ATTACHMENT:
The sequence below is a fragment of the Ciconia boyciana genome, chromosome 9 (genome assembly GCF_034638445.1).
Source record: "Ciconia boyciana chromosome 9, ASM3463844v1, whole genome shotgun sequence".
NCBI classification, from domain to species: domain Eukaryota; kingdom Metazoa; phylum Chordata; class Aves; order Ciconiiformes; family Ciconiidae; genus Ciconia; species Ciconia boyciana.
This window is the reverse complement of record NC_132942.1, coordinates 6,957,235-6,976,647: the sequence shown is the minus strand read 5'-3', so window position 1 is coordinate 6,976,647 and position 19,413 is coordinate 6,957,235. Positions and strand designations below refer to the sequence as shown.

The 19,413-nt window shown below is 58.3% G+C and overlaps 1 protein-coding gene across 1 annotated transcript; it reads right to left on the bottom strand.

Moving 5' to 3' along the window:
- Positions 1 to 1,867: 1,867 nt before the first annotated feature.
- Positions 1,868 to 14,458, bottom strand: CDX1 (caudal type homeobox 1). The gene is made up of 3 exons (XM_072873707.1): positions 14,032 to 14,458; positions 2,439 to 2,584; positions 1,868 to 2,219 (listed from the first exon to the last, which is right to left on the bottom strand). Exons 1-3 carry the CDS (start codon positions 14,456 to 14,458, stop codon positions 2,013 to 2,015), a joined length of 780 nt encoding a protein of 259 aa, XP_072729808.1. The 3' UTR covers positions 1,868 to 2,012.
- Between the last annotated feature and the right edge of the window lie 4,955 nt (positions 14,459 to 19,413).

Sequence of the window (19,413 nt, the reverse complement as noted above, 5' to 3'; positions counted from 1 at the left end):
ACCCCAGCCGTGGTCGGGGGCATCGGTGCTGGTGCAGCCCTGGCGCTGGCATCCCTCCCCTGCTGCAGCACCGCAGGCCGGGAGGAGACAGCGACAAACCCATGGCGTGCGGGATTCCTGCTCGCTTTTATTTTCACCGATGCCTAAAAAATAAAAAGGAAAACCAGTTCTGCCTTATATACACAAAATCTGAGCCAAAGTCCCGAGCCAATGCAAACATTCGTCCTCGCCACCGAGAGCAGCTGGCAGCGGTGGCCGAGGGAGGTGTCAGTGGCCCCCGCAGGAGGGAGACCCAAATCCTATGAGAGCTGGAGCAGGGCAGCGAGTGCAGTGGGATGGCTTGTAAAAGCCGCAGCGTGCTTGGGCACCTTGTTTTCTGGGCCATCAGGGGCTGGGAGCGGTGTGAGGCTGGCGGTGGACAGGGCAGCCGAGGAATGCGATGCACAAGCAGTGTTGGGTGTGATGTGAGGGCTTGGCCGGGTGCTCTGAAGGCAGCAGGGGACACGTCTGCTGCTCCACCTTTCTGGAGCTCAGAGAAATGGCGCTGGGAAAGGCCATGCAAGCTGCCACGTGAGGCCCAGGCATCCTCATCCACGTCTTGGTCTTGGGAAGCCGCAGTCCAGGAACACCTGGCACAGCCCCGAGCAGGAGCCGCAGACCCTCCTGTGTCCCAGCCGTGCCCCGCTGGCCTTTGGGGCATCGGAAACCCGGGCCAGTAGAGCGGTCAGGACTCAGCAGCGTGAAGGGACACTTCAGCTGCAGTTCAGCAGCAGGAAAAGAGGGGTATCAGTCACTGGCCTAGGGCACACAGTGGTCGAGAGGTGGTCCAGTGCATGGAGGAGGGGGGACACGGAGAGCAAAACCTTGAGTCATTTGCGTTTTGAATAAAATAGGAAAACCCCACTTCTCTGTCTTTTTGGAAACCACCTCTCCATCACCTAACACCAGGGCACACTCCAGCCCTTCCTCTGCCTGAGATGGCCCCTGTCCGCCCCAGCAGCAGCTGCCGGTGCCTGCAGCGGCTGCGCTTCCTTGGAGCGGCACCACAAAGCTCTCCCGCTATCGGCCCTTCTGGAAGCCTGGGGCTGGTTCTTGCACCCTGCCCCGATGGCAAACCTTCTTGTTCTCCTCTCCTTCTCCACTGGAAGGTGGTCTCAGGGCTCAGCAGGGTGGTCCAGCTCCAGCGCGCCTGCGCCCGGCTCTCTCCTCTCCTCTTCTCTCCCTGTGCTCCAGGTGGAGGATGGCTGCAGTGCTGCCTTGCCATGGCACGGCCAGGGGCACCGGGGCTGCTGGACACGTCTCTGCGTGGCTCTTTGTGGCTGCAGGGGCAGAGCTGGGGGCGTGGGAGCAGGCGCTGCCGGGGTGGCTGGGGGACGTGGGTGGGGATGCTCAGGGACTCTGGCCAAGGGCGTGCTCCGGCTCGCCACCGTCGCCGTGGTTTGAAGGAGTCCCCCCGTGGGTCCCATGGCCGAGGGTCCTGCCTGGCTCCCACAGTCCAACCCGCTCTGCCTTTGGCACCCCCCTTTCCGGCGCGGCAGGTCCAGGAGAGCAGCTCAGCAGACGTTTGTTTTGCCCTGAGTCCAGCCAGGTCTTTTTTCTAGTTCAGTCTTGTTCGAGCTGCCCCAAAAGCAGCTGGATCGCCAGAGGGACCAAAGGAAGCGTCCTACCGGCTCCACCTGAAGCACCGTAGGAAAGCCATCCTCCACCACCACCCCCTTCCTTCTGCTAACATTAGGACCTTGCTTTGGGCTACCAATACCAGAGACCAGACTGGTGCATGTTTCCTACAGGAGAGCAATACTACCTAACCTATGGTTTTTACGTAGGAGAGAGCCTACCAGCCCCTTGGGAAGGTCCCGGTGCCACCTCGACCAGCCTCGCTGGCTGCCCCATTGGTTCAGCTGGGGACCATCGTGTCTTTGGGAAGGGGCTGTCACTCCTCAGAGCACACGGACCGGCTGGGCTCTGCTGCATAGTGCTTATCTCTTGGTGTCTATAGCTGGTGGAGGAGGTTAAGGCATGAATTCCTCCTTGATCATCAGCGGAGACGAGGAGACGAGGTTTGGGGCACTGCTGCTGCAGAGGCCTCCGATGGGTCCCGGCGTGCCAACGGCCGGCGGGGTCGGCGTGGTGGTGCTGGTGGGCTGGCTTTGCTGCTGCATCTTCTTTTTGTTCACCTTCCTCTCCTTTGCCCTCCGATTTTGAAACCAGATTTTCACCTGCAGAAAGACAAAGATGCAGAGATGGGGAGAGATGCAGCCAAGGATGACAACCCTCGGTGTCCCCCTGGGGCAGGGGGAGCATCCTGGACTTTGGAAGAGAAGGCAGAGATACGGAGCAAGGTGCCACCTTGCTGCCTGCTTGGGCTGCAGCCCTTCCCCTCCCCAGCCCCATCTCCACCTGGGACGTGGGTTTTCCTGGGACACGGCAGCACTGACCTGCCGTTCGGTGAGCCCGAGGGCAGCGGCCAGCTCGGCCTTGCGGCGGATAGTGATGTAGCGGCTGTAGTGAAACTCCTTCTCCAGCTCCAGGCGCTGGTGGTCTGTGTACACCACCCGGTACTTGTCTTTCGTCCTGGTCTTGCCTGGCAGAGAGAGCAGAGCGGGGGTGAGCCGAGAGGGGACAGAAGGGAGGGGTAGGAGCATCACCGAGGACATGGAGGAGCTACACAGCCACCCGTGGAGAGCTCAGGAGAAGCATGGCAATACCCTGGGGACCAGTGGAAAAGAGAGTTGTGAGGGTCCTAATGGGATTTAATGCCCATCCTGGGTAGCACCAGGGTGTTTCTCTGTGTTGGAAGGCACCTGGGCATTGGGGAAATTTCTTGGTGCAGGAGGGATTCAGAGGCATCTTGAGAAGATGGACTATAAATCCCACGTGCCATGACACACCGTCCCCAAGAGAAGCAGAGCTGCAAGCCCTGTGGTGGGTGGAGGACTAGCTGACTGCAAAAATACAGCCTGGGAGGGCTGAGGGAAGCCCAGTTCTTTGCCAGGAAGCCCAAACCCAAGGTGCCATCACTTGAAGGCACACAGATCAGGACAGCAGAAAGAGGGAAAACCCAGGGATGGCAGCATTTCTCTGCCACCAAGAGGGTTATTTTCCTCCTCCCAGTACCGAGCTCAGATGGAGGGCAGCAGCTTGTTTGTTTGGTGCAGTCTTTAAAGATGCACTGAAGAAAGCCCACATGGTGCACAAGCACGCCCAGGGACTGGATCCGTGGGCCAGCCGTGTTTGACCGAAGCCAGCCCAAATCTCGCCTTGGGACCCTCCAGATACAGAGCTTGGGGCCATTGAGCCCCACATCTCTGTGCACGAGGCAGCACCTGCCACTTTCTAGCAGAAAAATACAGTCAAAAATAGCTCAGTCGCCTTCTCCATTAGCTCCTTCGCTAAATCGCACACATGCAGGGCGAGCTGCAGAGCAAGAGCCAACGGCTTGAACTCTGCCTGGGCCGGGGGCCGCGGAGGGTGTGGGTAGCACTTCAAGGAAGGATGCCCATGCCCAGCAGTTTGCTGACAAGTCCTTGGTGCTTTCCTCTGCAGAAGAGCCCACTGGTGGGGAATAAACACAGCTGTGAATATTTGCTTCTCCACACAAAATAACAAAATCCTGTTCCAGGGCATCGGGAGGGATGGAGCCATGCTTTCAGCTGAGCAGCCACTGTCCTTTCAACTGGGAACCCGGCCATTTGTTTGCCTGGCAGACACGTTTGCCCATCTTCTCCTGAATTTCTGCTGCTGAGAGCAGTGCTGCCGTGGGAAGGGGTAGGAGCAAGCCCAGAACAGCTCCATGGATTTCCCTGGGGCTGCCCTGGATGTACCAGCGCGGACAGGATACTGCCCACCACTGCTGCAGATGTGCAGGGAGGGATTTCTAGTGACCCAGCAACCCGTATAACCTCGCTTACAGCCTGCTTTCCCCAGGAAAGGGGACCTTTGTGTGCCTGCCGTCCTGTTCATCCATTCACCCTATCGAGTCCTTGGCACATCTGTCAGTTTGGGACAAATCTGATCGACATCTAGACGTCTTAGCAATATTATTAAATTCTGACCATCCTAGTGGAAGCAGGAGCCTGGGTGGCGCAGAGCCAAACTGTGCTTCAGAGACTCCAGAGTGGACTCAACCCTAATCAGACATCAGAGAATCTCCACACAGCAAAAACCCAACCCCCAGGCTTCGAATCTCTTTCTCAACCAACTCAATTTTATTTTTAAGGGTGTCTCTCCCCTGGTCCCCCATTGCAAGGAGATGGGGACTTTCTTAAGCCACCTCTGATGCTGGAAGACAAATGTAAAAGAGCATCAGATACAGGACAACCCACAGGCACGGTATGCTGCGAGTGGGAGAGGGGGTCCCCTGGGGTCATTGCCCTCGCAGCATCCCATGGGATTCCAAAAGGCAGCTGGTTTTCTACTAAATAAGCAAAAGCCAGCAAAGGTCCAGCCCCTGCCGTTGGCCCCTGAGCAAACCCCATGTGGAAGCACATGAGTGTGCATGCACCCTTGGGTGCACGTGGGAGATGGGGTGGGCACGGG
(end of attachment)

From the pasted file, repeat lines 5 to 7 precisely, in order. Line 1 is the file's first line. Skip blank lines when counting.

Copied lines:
The 19,413-nt window shown below is 58.3% G+C and overlaps 1 protein-coding gene across 1 annotated transcript; it reads right to left on the bottom strand.

Moving 5' to 3' along the window:
- Positions 1 to 1,867: 1,867 nt before the first annotated feature.